In Canada, we share many provincial parks with wild animals. British Columbia is home to both grizzly and black bears. Bears in particular are very sensitive to human activities and the best thing you can do is avoid bear encounters altogether to protect both you and the bears. In this post, we outline what you can do when you encounter a bear while engaging in outdoor activities during covid.
What should I do if I see a bear?
Seeing a bear in the wild is an exhilarating experience for any visitor to a national or provincial park. While it is an exciting moment, it’s important to remember that bears in the wild can be dangerous. Even though it’s rare, attacks on humans can happen and can cause serious injury or death. In general, most bear encounters don’t end in injury. When you arrive in a park, always remember to check the nearest visitor center or backcountry office for the latest bear safety information.
What attracts bears?
When you’re camping or hiking, make sure human and pet food is packed securely because it attracts bears. Dirty camp stoves, recyclables, toiletries and other items with a strong odour should always be locked away in a metal bear-proof container provided by the park, in your car or hung in a tree away from your campsite (your tent especially).
Before you go camping or hiking you should…
• Learn how to use bear spray and make sure it’s in your day pack or mini first aid kit
• Look for notices about bears in the area when you arrive at the campground or trailhead
If you see a bear and it’s noticed you, there are strategies you can use to help prevent the situation from escalating including:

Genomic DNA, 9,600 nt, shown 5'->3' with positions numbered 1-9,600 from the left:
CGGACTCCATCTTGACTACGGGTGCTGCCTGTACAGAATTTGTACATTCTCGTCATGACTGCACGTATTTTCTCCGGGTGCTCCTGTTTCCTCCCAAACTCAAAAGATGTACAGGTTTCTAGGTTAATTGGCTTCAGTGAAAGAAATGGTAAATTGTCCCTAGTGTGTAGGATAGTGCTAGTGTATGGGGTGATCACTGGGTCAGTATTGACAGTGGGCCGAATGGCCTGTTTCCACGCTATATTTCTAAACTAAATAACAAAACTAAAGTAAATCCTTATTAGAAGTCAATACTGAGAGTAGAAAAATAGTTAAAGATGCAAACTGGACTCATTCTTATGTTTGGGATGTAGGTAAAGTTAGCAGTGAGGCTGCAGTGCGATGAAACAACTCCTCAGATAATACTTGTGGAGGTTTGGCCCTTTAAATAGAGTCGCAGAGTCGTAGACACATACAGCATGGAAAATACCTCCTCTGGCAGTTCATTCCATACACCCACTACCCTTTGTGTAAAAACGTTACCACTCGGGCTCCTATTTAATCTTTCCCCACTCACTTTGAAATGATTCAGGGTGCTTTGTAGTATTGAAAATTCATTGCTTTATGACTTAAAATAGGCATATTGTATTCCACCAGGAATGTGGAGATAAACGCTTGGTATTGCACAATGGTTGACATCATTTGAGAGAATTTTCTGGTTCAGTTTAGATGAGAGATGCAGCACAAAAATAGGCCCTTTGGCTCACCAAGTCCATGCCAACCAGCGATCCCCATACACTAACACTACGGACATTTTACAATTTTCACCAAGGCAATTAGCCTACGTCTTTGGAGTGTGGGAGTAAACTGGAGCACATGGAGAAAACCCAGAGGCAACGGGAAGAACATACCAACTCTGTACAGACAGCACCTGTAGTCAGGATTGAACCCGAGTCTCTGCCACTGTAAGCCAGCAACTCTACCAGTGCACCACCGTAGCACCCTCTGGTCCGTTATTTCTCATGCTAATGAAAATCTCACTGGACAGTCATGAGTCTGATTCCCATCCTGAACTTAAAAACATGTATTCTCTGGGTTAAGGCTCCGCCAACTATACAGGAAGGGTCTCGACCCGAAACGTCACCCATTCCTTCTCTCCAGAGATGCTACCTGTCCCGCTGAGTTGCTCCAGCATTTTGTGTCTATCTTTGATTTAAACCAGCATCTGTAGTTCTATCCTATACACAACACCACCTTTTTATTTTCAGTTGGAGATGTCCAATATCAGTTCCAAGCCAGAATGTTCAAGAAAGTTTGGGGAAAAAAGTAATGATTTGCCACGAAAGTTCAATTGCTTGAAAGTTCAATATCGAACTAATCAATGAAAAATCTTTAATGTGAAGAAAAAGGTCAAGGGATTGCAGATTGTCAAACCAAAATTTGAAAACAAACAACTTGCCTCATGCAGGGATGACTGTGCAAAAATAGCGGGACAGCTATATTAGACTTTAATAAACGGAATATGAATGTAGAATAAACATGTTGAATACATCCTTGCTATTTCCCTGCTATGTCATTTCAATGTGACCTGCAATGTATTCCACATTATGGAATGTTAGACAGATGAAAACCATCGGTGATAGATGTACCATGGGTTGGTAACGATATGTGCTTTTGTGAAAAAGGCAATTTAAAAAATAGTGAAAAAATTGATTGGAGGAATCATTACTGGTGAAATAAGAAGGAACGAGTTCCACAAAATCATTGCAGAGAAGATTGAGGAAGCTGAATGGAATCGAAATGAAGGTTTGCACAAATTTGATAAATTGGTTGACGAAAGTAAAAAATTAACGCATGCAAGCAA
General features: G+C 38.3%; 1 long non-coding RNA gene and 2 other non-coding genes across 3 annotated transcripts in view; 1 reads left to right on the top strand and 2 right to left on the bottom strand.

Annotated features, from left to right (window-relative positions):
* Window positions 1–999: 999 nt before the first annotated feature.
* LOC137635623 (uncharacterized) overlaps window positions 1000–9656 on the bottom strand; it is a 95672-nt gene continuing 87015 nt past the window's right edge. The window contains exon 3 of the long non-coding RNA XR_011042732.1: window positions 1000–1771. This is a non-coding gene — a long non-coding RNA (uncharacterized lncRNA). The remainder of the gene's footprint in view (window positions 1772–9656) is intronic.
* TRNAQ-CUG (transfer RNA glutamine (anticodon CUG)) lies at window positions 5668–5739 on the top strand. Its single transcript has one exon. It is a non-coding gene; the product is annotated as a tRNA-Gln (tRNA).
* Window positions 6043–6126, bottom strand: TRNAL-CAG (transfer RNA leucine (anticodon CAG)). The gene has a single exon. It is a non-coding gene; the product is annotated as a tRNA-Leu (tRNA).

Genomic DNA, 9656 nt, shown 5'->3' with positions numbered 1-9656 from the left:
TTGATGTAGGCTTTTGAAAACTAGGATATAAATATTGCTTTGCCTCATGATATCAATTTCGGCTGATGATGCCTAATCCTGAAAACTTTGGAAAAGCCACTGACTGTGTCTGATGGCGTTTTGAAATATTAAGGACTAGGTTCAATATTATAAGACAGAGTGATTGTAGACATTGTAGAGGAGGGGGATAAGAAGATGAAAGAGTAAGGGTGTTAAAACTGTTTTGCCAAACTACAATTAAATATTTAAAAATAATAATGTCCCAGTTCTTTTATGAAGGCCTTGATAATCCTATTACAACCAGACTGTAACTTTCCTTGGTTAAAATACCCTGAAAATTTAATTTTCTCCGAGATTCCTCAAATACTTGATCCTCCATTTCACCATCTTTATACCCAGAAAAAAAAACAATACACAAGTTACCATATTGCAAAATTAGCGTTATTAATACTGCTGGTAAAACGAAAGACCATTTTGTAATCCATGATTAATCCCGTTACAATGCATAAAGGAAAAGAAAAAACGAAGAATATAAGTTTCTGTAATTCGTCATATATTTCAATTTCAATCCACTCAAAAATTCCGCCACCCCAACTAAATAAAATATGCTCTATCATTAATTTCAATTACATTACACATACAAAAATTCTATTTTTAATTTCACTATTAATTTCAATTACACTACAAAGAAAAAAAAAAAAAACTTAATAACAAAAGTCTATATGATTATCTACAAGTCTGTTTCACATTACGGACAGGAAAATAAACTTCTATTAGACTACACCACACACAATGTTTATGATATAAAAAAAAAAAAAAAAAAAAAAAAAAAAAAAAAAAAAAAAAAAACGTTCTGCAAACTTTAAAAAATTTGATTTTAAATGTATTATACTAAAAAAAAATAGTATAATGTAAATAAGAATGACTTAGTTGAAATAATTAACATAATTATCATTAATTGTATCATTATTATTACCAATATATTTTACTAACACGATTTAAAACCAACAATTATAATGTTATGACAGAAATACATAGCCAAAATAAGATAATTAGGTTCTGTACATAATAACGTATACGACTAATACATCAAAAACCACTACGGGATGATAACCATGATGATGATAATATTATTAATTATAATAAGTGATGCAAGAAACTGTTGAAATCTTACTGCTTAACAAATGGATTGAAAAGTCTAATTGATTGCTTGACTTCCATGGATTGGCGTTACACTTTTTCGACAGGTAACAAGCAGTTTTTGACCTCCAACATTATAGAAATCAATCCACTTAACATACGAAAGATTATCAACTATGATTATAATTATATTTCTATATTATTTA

• Identify yourself by talking calmly so the bear knows you’re a human and not prey.
• Make sure to stay still but stand your ground and slowly wave your arms.
• Stay calm and remember that most bears don’t actually want to hurt you. Some bears may charge and turn away from you at the last second. They can also woof, growl and snap their jaws at you. In this situation, keep talking in a low voice and avoid yelling or screaming as this will scare them and make them more defensive.
• Pick up small kids immediately
• Hike or travel in groups. Larger groups are normally louder than one single person and are more intimidating to bears.
• Make yourself as large as possible by moving to higher ground if possible or making slow, large body movements.
• Be extra cautious if you see bear cubs as the mother is most likely close by. The odds of an attack increase if a female bear sees you around her young.
Contrary to what people may think, bear attacks are actually rare. In general, bears are trying to protect their territory, food or cubs. Every situation is different but below are guidelines on how you can approach both grizzly and black bear encounters.
• Brown and grizzly bears: If you are attacked by this type of bear, leave your pack on the ground and immediately try to play dead. Lay flat on your stomach with your hands clasped behind your head to protect the back of your neck. Make sure to spread your legs to make it harder for the bear to turn you over and stay still until the bear leaves the area.
• Black bears: If a black bear approaches you, don’t play dead. Escape to a safe place right away (whether it’s a car or building). If you have to fight back, kick or hit towards its muzzle and face.
At the end of the day, if you come across a bear, make sure to back up, give it space and don’t stare at it in the eyes. Being prepared and knowledgeable is your best course of action, so make sure to pack bear spray in your travel first aid kits and pack away your food when you’re camping. With so many people trying new outdoor activities during quarantine, it’s essential to be aware of bears in the wild.
If you want more information on how you can be safe in the wilderness, you can try Pacific First Aid’s online first aid course in B.C. today!